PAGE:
20 Best things to visit in the Triana Seville neighbourhood
Welcome to the heart of Seville, where every cobblestone has a story to tell, where the rhythm of Flamenco echoes through age-old alleyways, and where the vibrancy of Spanish life flourishes – welcome to Triana. Known for its rich culture, spirited history, and iconic Andalusian charm, Triana captures the essence of Seville in its truest form. Join us as we delve into this neighborhood, sharing our top 20 things to see and experience in this captivating part of town.
1. Triana Bridge or Isabel II Bridge
Triana Bridge (Puente de Isabel II): Begin your journey with the breathtaking sight of Triana Bridge, an impressive ironwork structure from the 19th century. Known as the gateway to Triana, it beautifully spans the Guadalquivir River and provides mesmerizing views of the cityscape, especially at sunset.
2. Betis Street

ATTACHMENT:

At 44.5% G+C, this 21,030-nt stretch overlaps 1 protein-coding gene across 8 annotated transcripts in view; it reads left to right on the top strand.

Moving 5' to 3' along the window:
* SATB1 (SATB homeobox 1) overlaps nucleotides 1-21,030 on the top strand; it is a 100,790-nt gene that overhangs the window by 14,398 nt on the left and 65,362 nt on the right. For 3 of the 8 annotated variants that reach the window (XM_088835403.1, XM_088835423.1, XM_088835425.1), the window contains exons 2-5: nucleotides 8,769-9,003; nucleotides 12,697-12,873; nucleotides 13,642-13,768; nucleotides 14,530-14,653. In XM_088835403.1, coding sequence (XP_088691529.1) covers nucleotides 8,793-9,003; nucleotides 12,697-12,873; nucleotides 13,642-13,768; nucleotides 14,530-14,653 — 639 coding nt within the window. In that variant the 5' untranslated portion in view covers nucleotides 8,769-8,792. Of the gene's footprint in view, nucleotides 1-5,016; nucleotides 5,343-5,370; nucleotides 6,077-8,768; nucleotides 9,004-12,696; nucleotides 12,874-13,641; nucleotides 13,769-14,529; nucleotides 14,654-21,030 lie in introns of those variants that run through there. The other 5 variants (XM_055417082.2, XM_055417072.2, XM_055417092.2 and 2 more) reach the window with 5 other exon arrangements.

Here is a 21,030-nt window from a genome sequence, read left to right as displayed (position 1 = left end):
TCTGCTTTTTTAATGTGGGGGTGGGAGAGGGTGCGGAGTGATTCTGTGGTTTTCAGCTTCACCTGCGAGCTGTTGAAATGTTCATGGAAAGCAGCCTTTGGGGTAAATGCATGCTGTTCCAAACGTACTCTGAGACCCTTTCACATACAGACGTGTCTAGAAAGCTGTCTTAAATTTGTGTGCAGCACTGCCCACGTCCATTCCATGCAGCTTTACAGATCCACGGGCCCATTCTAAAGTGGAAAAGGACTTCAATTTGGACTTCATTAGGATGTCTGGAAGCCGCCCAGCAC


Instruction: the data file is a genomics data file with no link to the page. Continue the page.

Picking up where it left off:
Calle Betis: This picturesque riverfront promenade perfectly encapsulates the spirit of Triana. Whether it’s gazing at the grand Guadalquivir River, marveling at the colorful building facades, or relaxing in the many vibrant tapas bars and restaurants, Calle Betis is a feast for the senses.
3. Capilla del Carmen (Chapel of Carmen)
Capilla del Carmen: This little oasis of tranquility sits at the Triana end of the bridge. Adorned with exquisite azulejo tiles, this chapel dedicated to Carmen, the patron saint of sailors, exudes an aura of serenity amidst the city’s hustle.
4. Triana Market